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Carcinomatous meningitis appearing as acoustic neuromas. Two cases

Abstract

Background: For acoustic neuromas, stereotactic radiotherapy (radiosurgery or stereotactic fractionated radiotherapy) has been established as an important alternative to microsurgery. In most cases initial symptoms are slow progression of unilateral hearing loss, tinnitus or vertigo or acute hearing loss with vertigo. MRI scan shows a contrast-enhancing tumor within the inner auditory channel. If the patient undergoes primary radiotherapy, diagnosis is usually not verified histologically. Therefore, careful evaluation of the medical history is mandatory despite a typical appearance on the MRI scan. If medical history does not match with acoustic neuroma, further diagnostics are necessary to rule out infectious disease or carcinomatous meningitis. Case Report: Two patients with hearing loss, vertigo and the diagnosis of acoustic neuromas by MRI scan were referred for radiotherapy. In both cases the symptoms progressed very rapidly, not typical of acoustic neuromas, and in both patients repeated liquor puncture finally revealed carcinomatous meningitis. One patient died during therapy; in the second patient intrathecal chemotherapy and additional radiotherapy of the skull base led to partial remission continuing for several months. Conclusion: Before primary radiotherapy of small intrameatal lesions diagnosis must be reassessed carefully. This is especially true for bilateral lesions suspicious for acoustic neuromas and rapid progression  More>>
Authors:
Astner, S T; Nieder, C; Grosu, A L; [1]  Stock, K; [2]  Gaa, J [3] 
  1. Technical Univ. of Munich (Germany). Dept. of Radiation Oncology
  2. Technical Univ. of Munich (Germany). Dept. of Internal Medicine
  3. Technical Univ. of Munich (Germany). Dept. of Radiology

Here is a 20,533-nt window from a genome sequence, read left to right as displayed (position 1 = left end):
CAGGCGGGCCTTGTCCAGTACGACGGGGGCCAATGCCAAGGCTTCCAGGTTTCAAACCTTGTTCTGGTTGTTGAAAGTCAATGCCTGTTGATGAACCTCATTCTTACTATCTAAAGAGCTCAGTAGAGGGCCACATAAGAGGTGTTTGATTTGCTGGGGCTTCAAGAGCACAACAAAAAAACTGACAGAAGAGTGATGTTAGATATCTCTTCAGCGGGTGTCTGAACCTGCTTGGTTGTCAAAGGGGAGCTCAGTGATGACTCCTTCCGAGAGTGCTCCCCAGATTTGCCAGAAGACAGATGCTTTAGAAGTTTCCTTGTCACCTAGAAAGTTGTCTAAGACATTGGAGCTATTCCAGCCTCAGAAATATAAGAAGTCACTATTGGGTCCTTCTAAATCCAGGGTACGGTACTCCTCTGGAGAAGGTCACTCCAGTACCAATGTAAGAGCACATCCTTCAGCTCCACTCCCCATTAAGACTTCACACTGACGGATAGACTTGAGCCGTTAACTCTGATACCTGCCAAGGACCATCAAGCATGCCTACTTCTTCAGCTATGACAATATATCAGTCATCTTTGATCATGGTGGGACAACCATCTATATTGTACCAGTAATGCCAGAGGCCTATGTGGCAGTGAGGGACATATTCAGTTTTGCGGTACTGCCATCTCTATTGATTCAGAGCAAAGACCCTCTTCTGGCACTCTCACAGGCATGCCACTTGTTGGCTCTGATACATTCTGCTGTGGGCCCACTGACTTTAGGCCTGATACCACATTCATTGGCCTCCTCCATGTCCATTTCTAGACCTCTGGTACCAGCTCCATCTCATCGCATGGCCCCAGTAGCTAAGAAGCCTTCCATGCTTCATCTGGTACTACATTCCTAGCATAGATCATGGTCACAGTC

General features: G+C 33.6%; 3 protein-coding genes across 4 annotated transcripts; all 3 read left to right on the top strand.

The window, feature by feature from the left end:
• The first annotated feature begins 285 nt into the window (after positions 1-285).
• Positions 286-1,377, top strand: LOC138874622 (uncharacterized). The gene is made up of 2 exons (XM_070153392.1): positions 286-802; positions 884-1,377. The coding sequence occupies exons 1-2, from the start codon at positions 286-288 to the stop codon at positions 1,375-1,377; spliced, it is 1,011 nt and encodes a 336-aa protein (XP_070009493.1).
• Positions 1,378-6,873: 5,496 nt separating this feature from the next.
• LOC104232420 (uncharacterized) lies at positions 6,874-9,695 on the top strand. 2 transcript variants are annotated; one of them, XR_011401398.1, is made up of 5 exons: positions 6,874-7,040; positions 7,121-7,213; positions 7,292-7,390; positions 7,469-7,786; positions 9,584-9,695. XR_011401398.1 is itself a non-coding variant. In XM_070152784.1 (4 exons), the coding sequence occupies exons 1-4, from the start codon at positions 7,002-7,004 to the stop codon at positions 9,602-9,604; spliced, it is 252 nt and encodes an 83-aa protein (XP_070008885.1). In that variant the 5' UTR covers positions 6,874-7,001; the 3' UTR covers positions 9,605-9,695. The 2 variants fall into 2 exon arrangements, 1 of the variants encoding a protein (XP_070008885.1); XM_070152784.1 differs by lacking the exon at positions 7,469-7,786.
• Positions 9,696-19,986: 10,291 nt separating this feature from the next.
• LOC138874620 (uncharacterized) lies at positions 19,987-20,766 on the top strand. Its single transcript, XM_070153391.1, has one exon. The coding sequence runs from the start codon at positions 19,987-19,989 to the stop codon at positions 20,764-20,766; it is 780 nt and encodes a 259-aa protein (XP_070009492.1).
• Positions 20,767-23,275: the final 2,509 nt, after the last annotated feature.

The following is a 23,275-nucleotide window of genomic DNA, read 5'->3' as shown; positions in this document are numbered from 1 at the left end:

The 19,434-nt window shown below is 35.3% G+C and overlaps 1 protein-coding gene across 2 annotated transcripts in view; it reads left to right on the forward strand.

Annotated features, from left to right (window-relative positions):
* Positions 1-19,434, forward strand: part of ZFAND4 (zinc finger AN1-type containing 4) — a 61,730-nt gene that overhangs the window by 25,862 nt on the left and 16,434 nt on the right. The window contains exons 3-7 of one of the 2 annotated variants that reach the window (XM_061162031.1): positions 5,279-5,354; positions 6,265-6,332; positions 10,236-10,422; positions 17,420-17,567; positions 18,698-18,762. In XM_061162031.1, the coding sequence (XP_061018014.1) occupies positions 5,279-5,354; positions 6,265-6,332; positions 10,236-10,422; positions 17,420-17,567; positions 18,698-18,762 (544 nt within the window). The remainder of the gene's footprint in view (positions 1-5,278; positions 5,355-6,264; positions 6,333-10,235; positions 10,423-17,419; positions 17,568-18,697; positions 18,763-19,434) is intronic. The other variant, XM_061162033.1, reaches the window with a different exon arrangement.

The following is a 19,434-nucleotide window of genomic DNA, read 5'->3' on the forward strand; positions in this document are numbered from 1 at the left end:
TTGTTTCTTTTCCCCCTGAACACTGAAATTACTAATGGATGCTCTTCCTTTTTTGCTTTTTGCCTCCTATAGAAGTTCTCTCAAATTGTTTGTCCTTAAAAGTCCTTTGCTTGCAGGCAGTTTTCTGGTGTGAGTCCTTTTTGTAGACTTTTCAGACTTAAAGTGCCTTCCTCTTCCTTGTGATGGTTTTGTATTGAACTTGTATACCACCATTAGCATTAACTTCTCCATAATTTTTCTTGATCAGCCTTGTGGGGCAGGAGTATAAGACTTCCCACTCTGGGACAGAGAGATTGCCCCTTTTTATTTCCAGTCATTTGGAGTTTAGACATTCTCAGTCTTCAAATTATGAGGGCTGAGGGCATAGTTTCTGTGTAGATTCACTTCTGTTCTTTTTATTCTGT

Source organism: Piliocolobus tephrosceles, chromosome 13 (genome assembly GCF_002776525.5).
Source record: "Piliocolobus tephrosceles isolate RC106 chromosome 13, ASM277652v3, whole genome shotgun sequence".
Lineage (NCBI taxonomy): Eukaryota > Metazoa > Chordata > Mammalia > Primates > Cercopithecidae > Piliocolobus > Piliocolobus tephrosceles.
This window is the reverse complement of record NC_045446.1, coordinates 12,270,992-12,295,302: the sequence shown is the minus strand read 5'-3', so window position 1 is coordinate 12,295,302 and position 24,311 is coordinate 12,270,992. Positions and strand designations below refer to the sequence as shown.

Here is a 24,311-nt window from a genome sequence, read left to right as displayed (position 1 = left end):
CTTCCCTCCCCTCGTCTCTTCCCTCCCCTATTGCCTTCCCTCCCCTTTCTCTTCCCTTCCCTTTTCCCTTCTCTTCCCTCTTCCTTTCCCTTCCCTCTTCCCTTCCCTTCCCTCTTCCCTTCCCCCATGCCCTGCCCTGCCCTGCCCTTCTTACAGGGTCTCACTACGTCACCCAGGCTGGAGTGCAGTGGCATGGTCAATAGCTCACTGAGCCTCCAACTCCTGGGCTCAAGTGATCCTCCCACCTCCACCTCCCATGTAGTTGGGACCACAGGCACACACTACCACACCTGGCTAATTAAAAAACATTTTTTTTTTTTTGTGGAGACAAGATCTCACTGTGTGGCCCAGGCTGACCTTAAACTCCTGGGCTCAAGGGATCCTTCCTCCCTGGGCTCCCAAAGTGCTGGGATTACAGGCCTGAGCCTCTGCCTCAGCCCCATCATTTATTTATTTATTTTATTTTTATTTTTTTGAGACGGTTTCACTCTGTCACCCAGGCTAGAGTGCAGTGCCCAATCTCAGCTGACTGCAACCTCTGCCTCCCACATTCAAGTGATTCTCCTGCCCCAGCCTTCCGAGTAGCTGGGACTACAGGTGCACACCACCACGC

Publication Date:
May 15, 2007
Product Type:
Journal Article
Resource Relation:
Journal Name: Strahlentherapie und Onkologie; Journal Volume: 183; Journal Issue: 5
Subject:
62 RADIOLOGY AND NUCLEAR MEDICINE; NEOPLASMS; BRAIN; RADIOTHERAPY; AUDITORY ORGANS; NERVES; NMR IMAGING; DIAGNOSIS
OSTI ID:
20893203
Country of Origin:
Germany
Language:
English
Other Identifying Numbers:
Journal ID: ISSN 0179-7158; STONE4; TRN: DE07F7340
Submitting Site:
DEN
Size:
page(s) 279-283
Announcement Date:
Aug 10, 2007

Citation Formats

Astner, S T, Nieder, C, Grosu, A L, Stock, K, and Gaa, J. Carcinomatous meningitis appearing as acoustic neuromas. Two cases. Germany: N. p., 2007. Web. doi:10.1007/s00066-007-1615-3.
Astner, S T, Nieder, C, Grosu, A L, Stock, K, & Gaa, J. Carcinomatous meningitis appearing as acoustic neuromas. Two cases. Germany. doi:10.1007/s00066-007-1615-3.
Astner, S T, Nieder, C, Grosu, A L, Stock, K, and Gaa, J. 2007. "Carcinomatous meningitis appearing as acoustic neuromas. Two cases." Germany. doi:10.1007/s00066-007-1615-3. https://www.osti.gov/servlets/purl/10.1007/s00066-007-1615-3.
@misc{etde_20893203,
title = {Carcinomatous meningitis appearing as acoustic neuromas. Two cases}
author = {Astner, S T, Nieder, C, Grosu, A L, Stock, K, and Gaa, J}
abstractNote = {Background: For acoustic neuromas, stereotactic radiotherapy (radiosurgery or stereotactic fractionated radiotherapy) has been established as an important alternative to microsurgery. In most cases initial symptoms are slow progression of unilateral hearing loss, tinnitus or vertigo or acute hearing loss with vertigo. MRI scan shows a contrast-enhancing tumor within the inner auditory channel. If the patient undergoes primary radiotherapy, diagnosis is usually not verified histologically. Therefore, careful evaluation of the medical history is mandatory despite a typical appearance on the MRI scan. If medical history does not match with acoustic neuroma, further diagnostics are necessary to rule out infectious disease or carcinomatous meningitis. Case Report: Two patients with hearing loss, vertigo and the diagnosis of acoustic neuromas by MRI scan were referred for radiotherapy. In both cases the symptoms progressed very rapidly, not typical of acoustic neuromas, and in both patients repeated liquor puncture finally revealed carcinomatous meningitis. One patient died during therapy; in the second patient intrathecal chemotherapy and additional radiotherapy of the skull base led to partial remission continuing for several months. Conclusion: Before primary radiotherapy of small intrameatal lesions diagnosis must be reassessed carefully. This is especially true for bilateral lesions suspicious for acoustic neuromas and rapid progression and persistence of clinical symptoms where carcinomatous meningitis has to be taken into account. (orig.)}
doi = {10.1007/s00066-007-1615-3}
journal = {Strahlentherapie und Onkologie}
issue = {5}
volume = {183}
place = {Germany}
year = {2007}
month = {May}
}